Sesaya specializes in music and arts education.
After setting off musical-theatre mania in Toronto 28 years ago, Cats returns with a new all-Canadian production at the Panasonic Theatre on May 28. Cats is a musical based on a collection of poems by English poet T.S. Eliot, Old Possum’s Book of Practical Cats. A radical departure from his still-elusive masterwork, The Wasteland, Old Possum’s Book of Practical Cats is a less-studied (and less impenetrable) collection of whimsical poems that revolve around the psychology and sociology of, yes, cats. Eliot wrote them during the 1930s under his assumed name of “Old Possum,” and included them in letters to his godchildren. The poems were collected and published in 1939 with cover illustrations by Eliot himself, and quickly re-published in 1940, newly illustrated by Nicolas Bentley. Two re-illustrated versions have since been published: by Edward Gorey in 1982 and Axel Scheffler in 2009.
The musical by Andrew Lloyd Webber tells the story of a tribe of cats called the Jellicles who have reunited for their annual celebration, the “Jellicle Ball” where the group’s elder Old Deuteronomy will choose a cat to ascend to Heaviside Layer and become reborn. The 20-member cast will feature many notable Canadian performers, including original company member Susan Cuthbert (Christine Daaé in the original Canadian production of The Phantom of the Opera) as Jennyanydots / Griddlebone / Jellylorum, Ma-Anne Dionisio (original Kim in the Canadian production of Miss Saigon) as Grizabella and Charles Azulay (Canadian productions of Miss Saigon and Les Misérables) as Old Deuteronomy.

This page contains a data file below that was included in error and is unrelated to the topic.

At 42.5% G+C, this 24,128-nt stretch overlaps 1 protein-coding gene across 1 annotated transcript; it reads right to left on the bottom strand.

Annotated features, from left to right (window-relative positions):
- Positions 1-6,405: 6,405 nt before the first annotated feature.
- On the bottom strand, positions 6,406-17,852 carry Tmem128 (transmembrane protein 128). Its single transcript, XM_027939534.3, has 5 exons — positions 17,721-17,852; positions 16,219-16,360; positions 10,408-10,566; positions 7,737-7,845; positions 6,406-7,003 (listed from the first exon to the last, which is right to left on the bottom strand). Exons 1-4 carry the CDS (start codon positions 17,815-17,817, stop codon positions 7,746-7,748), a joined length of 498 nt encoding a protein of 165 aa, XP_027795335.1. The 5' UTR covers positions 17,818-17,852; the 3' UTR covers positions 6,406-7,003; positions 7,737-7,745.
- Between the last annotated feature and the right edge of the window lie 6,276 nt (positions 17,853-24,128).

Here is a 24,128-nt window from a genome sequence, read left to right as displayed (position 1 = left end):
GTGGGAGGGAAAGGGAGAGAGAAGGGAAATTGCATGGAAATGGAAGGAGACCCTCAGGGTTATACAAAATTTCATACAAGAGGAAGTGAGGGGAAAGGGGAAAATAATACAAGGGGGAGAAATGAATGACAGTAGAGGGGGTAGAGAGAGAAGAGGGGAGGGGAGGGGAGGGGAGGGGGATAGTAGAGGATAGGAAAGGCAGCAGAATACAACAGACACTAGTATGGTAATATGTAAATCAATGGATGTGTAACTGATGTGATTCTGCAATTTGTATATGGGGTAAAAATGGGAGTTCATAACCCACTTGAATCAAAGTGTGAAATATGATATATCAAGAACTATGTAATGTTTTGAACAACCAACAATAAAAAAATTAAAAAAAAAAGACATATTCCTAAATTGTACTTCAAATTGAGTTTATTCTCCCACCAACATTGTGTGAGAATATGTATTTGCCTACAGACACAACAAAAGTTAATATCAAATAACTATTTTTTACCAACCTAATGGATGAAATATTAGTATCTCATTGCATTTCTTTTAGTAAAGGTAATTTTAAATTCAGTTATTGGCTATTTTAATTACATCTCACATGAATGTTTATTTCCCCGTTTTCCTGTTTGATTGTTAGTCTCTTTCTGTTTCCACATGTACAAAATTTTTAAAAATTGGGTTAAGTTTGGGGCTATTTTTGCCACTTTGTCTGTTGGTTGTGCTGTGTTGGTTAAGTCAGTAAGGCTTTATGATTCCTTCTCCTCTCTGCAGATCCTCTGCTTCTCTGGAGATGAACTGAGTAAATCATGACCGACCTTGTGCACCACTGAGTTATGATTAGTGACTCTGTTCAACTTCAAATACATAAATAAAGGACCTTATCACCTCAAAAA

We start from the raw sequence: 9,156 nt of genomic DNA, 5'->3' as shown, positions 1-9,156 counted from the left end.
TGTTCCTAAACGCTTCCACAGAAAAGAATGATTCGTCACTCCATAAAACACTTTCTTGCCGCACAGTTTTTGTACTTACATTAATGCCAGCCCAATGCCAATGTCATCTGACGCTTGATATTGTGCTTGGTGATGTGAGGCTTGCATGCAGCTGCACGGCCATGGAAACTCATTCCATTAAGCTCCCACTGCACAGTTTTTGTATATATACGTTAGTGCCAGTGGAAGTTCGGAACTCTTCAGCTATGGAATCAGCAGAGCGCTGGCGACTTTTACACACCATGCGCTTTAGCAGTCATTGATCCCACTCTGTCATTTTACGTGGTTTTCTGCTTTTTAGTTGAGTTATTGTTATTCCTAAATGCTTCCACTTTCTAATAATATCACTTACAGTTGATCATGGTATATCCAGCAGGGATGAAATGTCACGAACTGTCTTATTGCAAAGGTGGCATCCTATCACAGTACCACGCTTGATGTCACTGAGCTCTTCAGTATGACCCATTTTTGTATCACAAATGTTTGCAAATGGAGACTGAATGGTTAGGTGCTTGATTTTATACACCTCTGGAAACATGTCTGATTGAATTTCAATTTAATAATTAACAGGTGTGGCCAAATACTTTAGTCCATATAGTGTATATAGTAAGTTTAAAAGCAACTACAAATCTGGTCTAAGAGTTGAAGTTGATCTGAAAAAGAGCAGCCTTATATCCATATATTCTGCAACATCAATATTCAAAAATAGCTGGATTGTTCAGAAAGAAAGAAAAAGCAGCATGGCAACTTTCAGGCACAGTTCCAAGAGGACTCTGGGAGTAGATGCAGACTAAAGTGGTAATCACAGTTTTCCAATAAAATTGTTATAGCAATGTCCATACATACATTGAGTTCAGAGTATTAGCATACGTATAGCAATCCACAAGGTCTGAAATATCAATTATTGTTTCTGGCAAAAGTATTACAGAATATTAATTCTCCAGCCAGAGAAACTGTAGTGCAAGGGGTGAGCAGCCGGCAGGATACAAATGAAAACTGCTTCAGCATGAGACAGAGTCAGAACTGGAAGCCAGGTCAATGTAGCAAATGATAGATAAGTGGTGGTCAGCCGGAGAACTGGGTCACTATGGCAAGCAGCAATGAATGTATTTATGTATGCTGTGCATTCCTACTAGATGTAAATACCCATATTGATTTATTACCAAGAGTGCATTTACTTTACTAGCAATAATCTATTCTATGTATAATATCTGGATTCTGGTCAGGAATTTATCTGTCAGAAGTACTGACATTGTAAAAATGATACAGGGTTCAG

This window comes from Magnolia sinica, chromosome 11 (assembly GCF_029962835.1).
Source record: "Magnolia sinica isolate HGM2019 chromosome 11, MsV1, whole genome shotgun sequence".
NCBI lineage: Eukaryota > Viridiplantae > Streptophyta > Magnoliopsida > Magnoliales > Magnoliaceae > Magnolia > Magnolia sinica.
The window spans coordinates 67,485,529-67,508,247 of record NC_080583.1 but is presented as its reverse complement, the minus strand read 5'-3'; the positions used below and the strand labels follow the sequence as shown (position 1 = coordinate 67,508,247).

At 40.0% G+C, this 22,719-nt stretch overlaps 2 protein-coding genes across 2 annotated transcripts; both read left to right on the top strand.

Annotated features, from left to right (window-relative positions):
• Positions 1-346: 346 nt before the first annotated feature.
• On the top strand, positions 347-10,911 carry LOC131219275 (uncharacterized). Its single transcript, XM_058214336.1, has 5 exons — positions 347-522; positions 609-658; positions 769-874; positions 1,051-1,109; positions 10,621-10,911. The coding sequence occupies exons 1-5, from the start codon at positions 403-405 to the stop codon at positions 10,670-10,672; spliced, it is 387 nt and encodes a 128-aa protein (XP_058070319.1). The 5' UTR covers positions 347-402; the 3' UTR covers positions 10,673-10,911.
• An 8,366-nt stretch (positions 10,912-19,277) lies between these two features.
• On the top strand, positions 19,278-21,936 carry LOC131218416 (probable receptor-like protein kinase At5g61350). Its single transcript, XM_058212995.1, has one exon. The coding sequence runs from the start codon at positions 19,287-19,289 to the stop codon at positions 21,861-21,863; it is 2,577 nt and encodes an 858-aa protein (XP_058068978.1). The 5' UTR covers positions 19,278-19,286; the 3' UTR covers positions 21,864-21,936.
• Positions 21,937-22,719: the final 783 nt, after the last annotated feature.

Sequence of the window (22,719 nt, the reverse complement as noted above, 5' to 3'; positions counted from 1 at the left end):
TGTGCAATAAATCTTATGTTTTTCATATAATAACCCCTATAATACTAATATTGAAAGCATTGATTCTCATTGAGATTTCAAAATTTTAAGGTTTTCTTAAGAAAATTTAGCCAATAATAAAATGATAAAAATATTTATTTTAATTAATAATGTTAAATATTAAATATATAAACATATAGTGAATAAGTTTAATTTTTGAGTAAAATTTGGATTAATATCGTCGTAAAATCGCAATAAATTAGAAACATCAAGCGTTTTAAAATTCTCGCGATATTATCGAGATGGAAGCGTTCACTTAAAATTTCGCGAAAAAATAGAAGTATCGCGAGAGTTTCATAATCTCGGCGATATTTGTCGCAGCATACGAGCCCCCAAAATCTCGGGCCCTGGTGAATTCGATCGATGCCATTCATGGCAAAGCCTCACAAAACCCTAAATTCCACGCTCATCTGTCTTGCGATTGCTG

The framework of singing and dancing cats ruminating on reincarnation might sound wild. But the cool sets (enhanced in this production by Rose and Thistle’s hologram technology Holographic Paramotion), soaring melodies and innovative choreography can provide an exceptional showcase for a talented cast. This makes Cats a must-see classic of musical theatre. (And if you read the poems first, the lyrics — which are Eliot’s words — may not seem quite so opaque.) One final interesting fact . . . while almost all the lyrics in Cats are Eliot’s, those to the most recognizable song “Memory” was, in fact, written by original director Trevor Nunn, inspired by Eliot’s “Rhapsody on a Windy Night.”